Comment Was this review helpful to you? Yes No Sending feedback...
Thank you for your feedback. If this review is inappropriate, please let us know.
Sorry, we failed to record your vote. Please try again
0 of 1 people found the following review helpful By D S McFadzean on 15 Dec. 2014
Format: Kindle Edition Verified Purchase
Great seller, recommended
Comment Was this review helpful to you? Yes No Sending feedback...
Thank you for your feedback. If this review is inappropriate, please let us know.
Sorry, we failed to record your vote. Please try again

Most Helpful Customer Reviews on (beta) 5 reviews
5 of 5 people found the following review helpful
Excellent book 14 July 2003
By K. Spencer - Published on
Format: Paperback
For those who are interested in in Gay studies or the study of subcultures in Sociology, this is a great book.
For those who have an agenda (such as some American skinheads and a couple other reviewers here) it might not be so great.
Some skins take issue with the idea of gay skinheads actually even existing, imagining a necessary distinction between being Gay and embracing a subcultural construct, like "skinhead." For them such men aren't "real skinheads." Unfortunately this perspective misses the mark, and the point (in part) of the book: Gay cultural identity, as distinct from Gay being, is as much a social construct as skinhead identity, punk identity, hip hop identity, etc.. More importantly in respect to skinheads and this book, Gay cultural identity has often been about appropriating and (at times) even co-opting images of masculinity within the culture at large. This book (and a little time in London) simply point this fact out as it relates to skinhead identity.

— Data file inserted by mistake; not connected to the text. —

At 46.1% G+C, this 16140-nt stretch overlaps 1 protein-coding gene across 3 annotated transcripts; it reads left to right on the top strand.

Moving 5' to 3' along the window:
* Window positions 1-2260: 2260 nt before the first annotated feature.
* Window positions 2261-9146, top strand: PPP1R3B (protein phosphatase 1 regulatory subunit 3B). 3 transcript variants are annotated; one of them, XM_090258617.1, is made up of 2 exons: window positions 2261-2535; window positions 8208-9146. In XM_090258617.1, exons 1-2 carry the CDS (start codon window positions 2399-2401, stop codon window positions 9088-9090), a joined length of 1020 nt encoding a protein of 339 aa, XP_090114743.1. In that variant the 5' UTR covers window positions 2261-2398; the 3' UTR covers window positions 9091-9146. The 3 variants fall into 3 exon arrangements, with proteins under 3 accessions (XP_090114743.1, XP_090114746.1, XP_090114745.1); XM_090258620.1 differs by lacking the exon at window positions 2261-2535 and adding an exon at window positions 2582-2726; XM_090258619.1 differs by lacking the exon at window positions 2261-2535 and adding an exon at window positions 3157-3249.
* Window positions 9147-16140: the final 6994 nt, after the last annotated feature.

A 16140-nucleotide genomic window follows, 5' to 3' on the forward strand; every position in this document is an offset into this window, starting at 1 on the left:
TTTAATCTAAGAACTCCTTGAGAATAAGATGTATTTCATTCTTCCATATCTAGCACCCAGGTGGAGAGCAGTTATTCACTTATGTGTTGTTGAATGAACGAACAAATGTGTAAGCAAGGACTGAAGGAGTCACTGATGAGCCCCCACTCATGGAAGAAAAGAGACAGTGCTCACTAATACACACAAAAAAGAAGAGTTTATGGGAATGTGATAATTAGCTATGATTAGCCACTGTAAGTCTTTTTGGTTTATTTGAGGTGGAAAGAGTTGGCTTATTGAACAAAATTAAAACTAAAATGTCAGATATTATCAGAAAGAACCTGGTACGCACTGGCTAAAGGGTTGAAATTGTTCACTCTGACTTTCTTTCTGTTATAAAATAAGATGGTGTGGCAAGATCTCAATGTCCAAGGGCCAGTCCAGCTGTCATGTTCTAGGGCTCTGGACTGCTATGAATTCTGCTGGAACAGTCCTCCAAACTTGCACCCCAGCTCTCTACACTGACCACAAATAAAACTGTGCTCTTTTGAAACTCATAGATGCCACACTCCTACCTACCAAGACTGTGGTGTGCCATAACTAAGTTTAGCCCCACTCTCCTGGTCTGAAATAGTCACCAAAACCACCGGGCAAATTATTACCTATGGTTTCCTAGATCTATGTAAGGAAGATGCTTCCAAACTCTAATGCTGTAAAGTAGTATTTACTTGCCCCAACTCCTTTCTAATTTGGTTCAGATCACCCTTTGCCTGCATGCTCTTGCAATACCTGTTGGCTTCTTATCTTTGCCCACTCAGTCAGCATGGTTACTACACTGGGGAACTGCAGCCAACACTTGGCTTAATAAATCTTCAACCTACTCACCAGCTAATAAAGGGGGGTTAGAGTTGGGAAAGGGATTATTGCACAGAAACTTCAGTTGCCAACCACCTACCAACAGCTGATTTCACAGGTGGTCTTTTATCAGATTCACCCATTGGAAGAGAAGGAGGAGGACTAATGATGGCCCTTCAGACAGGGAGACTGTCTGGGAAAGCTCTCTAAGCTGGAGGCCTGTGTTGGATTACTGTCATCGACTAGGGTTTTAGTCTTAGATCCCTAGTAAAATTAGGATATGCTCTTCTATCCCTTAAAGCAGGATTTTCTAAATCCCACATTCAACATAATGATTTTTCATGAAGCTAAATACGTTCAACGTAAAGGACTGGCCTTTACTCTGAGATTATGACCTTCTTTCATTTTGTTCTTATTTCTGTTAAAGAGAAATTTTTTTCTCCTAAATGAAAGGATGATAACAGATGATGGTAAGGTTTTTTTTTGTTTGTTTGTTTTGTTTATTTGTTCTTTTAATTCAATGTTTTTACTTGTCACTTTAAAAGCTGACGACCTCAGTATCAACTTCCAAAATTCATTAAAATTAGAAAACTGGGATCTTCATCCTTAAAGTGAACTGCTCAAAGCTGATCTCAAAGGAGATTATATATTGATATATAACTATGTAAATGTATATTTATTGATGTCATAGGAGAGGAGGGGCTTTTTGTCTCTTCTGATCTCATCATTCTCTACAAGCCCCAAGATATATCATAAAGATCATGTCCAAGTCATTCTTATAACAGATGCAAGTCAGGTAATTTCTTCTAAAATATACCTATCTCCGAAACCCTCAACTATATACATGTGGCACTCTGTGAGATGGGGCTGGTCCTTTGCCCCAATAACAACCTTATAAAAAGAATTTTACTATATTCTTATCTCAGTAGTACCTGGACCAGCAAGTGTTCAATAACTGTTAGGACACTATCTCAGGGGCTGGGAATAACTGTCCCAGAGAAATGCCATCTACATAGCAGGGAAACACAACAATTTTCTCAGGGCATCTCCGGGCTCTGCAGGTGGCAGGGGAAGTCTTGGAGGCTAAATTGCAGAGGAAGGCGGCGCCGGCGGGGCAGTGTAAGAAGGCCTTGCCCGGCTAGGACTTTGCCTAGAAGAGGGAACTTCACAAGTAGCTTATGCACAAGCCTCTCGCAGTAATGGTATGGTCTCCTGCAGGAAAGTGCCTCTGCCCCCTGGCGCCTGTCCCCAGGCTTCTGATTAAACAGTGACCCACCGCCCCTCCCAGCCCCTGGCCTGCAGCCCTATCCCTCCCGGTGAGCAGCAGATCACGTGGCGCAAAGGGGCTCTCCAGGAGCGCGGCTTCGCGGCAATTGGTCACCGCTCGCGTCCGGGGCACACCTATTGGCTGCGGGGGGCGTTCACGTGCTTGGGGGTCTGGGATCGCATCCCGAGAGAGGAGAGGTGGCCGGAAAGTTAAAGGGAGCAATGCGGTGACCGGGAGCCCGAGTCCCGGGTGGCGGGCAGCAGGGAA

Perhaps some skinheads feel more comfortable imagining their chosen identity is somehow intrinsic to their nature, but all one has to do to disprove this is line up a bunch of skins. One will find differing groups with differing definitions of what constitutes an authentic skinhead...racism, anti-racism, leftism, rightism, class identity, etc.. In the final analysis the only common trait IS shaving ones head, wearing docs and shouting Oi!
The beauty of this book can only be appreciated from a cultural studies perspective focused on gender identity issues and Gay issues. I guess it could also be appreciated from a strictly Gay perspective too...but probablly not much.
If you're a skinhead simply looking for a book for and by whatever kind of skin you are, then this book is not for you. Unless...of're a Gay skinhead.
3 of 4 people found the following review helpful
Gay skinheads exist...what's left to prove? 13 May 1999
By A Customer - Published on
Format: Hardcover
I'm not sure what the previous reviewer's expectations were before he/she read the book, but I found Gay Skins to be full of interesting and valid insight on this youth culture phenomenon. In relation to the larger (and decidedly older aged) "clone" population of roughly the same time period, gay skins were part of another unique, highly stylized gay subculture. The book details how manner of dress and custom defined this group's social, sexual and political behavior. A good read and highly informative, especially in the context of how today's gay youth survive.
1 of 1 people found the following review helpful
very interesting and informative 20 Feb. 2005
By Frank Daubenberger - Published on
Format: Hardcover